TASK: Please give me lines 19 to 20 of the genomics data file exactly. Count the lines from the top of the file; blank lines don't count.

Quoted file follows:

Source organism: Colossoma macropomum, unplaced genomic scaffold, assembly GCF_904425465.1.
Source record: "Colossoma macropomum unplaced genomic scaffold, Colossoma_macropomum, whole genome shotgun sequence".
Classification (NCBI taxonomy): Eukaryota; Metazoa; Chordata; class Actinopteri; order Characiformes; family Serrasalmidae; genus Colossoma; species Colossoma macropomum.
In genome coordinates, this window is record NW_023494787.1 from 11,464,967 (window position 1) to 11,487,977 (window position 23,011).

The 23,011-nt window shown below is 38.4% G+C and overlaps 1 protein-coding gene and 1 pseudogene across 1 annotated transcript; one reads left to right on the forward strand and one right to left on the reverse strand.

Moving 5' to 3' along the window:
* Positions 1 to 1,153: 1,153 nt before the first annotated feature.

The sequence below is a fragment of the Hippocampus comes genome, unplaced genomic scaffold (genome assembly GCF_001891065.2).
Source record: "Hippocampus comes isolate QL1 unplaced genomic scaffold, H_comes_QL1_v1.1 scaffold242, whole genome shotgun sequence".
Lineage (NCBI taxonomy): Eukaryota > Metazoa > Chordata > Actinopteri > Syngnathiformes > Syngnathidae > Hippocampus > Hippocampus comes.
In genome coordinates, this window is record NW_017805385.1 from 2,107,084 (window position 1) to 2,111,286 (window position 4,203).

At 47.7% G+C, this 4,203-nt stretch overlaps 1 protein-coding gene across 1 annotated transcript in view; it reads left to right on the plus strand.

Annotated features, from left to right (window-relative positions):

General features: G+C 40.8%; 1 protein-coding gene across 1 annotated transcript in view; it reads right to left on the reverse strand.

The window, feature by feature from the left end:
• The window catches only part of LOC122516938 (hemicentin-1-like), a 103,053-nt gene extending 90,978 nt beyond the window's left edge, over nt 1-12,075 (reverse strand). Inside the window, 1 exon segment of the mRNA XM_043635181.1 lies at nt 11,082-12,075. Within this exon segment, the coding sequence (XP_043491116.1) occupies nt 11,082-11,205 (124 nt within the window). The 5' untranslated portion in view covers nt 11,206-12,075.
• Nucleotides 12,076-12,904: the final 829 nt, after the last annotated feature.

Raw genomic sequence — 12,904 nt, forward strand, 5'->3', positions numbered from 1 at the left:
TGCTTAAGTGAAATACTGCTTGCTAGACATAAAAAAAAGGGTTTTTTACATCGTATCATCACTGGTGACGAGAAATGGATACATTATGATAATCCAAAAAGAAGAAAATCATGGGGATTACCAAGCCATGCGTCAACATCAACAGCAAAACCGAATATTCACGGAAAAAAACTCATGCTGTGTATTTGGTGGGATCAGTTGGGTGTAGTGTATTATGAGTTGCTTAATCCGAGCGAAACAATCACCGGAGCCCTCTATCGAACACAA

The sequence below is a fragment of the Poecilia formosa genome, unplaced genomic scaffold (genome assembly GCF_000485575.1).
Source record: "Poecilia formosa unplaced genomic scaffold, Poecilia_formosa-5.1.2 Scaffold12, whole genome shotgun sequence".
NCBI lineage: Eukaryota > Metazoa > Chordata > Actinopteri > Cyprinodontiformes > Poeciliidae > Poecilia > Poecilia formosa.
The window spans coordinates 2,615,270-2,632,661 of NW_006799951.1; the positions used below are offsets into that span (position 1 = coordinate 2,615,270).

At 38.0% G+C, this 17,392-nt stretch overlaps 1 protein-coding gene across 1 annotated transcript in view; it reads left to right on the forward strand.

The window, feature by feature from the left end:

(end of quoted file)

TGCTTAAGTGAAATACTGCTTGCTAGACATAAAAAAAAGGGTTTTTTACATCGTATCATCACTGGTGACGAGAAATGGATACATTATGATAATCCAAAAAGAAGAAAATCATGGGGATTACCAAGCCATGCGTCAACATCAACAGCAAAACCGAATATTCACGGAAAAAAACTCATGCTGTGTATTTGGTGGGATCAGTTGGGTGTAGTGTATTATGAGTTGCTTAATCCGAGCGAAACAATCACCGGAGCCCTCTATCGAACACAA

The sequence below is a fragment of the Poecilia formosa genome, unplaced genomic scaffold (genome assembly GCF_000485575.1).